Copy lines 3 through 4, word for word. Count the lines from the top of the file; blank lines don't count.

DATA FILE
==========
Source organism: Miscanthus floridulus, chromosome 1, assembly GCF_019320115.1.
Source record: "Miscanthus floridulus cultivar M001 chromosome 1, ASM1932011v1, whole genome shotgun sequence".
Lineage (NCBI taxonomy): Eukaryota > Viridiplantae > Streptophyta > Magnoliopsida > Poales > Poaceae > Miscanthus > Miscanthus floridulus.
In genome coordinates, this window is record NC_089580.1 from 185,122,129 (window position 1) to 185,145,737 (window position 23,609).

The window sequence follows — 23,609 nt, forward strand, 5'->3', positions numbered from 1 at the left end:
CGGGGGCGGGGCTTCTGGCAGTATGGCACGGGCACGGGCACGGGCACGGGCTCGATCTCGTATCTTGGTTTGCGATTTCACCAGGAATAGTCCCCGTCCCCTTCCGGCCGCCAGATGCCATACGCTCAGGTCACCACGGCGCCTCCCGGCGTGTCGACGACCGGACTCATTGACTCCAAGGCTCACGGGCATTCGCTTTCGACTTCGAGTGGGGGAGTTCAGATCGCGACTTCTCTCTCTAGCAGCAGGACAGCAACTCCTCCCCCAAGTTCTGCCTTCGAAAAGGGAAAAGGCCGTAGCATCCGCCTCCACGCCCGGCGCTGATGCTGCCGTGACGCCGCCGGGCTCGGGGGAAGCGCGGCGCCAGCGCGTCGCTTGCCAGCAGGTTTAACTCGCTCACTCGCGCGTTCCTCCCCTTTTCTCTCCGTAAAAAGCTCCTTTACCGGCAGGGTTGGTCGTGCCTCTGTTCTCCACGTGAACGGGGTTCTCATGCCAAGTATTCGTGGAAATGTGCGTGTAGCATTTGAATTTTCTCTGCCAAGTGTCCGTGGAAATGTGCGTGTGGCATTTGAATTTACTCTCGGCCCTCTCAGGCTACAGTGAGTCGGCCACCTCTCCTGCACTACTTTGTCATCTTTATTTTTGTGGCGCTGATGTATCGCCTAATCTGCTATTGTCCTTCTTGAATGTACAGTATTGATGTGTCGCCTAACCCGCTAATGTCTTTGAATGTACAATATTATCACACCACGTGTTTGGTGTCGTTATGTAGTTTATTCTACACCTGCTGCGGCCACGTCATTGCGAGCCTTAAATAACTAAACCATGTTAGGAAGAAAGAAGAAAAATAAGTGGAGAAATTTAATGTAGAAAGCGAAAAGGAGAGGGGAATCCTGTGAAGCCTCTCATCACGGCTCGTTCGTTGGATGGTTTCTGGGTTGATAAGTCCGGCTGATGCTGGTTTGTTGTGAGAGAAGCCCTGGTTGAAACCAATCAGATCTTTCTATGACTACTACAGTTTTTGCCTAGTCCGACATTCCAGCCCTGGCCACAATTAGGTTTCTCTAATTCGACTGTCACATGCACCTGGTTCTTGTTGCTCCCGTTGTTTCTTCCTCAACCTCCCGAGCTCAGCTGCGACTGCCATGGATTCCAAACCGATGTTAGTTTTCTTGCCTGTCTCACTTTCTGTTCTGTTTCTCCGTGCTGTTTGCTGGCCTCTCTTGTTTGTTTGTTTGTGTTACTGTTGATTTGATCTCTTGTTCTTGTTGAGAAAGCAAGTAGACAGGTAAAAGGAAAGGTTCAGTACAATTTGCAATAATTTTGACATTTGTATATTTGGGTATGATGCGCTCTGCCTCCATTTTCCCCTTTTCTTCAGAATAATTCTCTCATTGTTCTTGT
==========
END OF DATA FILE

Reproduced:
Lineage (NCBI taxonomy): Eukaryota > Viridiplantae > Streptophyta > Magnoliopsida > Poales > Poaceae > Miscanthus > Miscanthus floridulus.
In genome coordinates, this window is record NC_089580.1 from 185,122,129 (window position 1) to 185,145,737 (window position 23,609).